When I first got the call from biologist Sean McHugh with the Rainforest Partnership, I almost did not believe it: yellow-tailed woolly monkeys had been found in the Peruvian Región Junín, more than 200 km south of their known range. I wanted to believe it, but I had my doubts. When Sean sent me a video to confirm the sighting, I half expected to see lowland woolly monkeys, which I had studied for several years in Ecuador. These primates can live at high elevations, and in the shadow of a backlit canopy they could easily be mistaken for their Critically Endangered sister species. But when the video started to play, there it was: the whitish muzzle, the beautiful mahogany fur, and the distinctive yellow scrotal tuft. Only one thing was missing: the eponymous yellow tail.

It was at that moment that I knew this was something exciting. Not only did we have a previously unknown population of a Critically Endangered primate, but it appears to be distinct in its markings as well as geographically removed from other known populations.

The yellow-tailed woolly monkey is an intriguing species. Once thought to be extinct in the wild, in 1974 Russ Mittermeier shocked the primatology world with its rediscovery (although locals had known they were still around), published here in Oryx. After Mariella Leo Luna’s pioneering behavioural research in the 1980s, however, the yellow-tailed woolly monkey sank from academic view and from conservation efforts because of Sendero Luminoso terrorist attacks in the highlands of Peru.

A new era of study on the yellow-tailed woolly monkey began in the mid-2000s, fostered in part by new surveys conducted by Anneke DeLuycker, followed by the work of the UK-based non-profit Neotropical Primate Conservation and the tireless efforts of Peruvian primatologist Fanny Cornejo, the founder of Yunkawasi Peru, who is currently working with Rainforest Partnership and finishing her PhD at Stony Brook University. Their work established long-term study sites in Región Amazonas: one in Yambrasbamba, and another currently ongoing with the community of Corosha, organized as the Asociación de Conservación Oso Dorado de Hierba Buena Allpayacu. This has greatly increased our knowledge of yellow-tailed woolly monkey behaviour and ecology while also establishing strategies for preserving those populations.

This research largely focused on the montane forests between the Marañon and Huallaga Rivers, to which this remarkable primate has long been thought to be endemic. Only in the past five years have research groups lead by Rolando Aquino, among others, published reports of populations outside this area. Their work has pushed the known range both east beyond the Huallaga River, and well south of the previously known range, into Region Huánuco. Our discovery with Rainforest Partnership, however, has pushed the boundary for this species nearly twice as far, opening up the exciting possibility of finding populations for further survey work and conservation efforts.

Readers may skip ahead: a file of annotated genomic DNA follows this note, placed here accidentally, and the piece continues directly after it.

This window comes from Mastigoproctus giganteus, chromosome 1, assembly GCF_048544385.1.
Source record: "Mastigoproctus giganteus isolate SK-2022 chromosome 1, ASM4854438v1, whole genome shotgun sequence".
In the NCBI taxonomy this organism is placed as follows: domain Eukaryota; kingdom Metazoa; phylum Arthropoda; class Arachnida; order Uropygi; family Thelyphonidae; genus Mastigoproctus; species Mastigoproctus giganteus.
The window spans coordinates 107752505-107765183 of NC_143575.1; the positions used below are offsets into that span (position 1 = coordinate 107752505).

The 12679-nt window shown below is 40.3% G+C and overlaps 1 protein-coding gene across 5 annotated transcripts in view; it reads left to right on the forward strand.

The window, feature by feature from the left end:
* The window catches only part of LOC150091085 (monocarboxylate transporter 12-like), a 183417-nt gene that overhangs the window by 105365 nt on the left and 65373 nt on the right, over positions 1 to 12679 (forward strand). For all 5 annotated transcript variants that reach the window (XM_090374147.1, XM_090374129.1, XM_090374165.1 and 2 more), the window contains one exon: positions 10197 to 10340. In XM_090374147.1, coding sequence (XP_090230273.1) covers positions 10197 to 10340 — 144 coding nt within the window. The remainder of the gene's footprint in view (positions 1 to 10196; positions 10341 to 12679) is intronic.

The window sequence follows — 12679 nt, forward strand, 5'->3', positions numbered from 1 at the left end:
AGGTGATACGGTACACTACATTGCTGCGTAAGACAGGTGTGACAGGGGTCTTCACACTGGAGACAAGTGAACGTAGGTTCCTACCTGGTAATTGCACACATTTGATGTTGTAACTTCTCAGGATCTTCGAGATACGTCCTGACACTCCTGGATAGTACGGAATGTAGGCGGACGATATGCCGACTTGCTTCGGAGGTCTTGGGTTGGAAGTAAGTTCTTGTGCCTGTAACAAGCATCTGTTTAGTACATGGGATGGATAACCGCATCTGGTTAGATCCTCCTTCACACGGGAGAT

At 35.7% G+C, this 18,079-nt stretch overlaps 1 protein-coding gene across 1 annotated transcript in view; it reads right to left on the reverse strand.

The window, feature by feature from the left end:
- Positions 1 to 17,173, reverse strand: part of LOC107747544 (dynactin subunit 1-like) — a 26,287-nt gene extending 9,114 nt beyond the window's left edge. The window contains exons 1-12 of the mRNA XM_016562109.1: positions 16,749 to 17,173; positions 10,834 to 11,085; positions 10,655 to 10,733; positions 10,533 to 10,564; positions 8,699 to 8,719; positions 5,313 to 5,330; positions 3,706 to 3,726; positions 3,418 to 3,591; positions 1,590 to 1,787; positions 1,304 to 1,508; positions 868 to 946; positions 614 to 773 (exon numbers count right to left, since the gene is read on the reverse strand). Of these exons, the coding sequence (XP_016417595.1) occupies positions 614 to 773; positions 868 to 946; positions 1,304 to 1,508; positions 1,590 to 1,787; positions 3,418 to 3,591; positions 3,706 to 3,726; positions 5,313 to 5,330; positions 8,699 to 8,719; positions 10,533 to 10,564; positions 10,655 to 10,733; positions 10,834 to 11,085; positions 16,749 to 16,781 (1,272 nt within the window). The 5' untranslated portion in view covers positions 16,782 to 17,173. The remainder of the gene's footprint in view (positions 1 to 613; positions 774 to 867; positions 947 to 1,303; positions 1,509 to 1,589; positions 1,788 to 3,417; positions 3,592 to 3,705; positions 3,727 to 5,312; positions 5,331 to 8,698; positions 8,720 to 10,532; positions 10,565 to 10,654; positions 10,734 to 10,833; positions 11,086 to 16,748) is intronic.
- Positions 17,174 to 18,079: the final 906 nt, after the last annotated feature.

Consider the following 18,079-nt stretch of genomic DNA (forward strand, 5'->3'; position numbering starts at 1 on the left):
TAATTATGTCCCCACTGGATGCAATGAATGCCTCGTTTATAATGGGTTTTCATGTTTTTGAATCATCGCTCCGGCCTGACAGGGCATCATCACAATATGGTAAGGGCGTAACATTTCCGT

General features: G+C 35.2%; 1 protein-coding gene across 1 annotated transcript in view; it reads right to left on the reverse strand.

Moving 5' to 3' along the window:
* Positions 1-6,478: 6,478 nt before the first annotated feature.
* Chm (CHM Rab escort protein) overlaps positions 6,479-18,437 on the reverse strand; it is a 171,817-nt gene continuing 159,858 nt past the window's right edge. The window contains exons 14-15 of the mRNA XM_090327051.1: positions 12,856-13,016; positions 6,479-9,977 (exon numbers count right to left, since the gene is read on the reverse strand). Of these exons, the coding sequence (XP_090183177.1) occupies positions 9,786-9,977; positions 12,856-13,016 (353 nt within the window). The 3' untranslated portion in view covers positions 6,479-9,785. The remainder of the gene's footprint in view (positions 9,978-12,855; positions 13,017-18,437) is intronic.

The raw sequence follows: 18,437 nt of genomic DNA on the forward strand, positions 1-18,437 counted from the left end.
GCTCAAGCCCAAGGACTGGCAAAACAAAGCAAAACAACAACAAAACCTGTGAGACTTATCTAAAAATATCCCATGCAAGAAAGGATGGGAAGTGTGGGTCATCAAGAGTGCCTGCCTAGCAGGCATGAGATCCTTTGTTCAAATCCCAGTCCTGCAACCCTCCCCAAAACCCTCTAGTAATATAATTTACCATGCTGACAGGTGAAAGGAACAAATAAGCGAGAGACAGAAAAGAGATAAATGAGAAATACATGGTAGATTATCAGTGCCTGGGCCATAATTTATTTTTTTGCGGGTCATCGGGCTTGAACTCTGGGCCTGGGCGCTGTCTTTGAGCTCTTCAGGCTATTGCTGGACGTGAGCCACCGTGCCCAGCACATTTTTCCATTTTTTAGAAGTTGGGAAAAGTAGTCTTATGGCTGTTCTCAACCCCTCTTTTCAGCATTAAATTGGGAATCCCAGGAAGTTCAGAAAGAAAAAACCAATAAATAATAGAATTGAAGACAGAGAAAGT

What should we do now that we have discovered this seemingly unique population?  In collaboration with Fanny Cornejo and Rainforest Partnership, we’ve already begun community-based conservation initiatives to protect this new-found population, funded by the Holloman Price Foundation, Margot Marsh Biodiversity Foundation and the family of Paul Pittman. We have also begun the process of studying exactly how this southern-most population is distinct from other yellow-tailed woolly monkeys. This past summer, MSc student Melissa Zarate—funded by the National Science Foundation Graduate Research Fellowship Program, Margot Marsh Biodiversity Foundation, Primate Conservation, Inc., and the American Society of Primatologists— collected faecal samples from many populations of  the yellow-tailed woolly monkey in Peru including in Corosha, Yambrasbamba and Junín. Over the next few months, she will genotype these samples to assess how isolated the Junín population is, relative to those further north.

All of this work—the search for previously unknown populations, novel and community-based conservation initiatives, and the use of behavioural and genetic data to determine population status and viability—increases our knowledge of this beautiful and rare primate. With this new population, we have renewed hope to protect the yellow-tailed woolly monkey for future generations.

All photos: Jasmina McKibben

The article First record of the Peruvian yellow-tailed woolly monkey Lagothrix flavicauda in the Región Junín, Peru is available in Oryx—The International Journal of Conservation.



Christopher A. Schmitt is Assistant Professor of Anthropology and Biology at Boston University, where he is also co-director of the Sensory Morphology and Genomic Anthropology Lab. He conducted his dissertation research on lowland woolly monkeys in Amazonian Ecuador, and has also studied the genomics of obesity in other primates. He is an affiliated Research Scientist with conservation NGO Rainforest Partnership in the USA.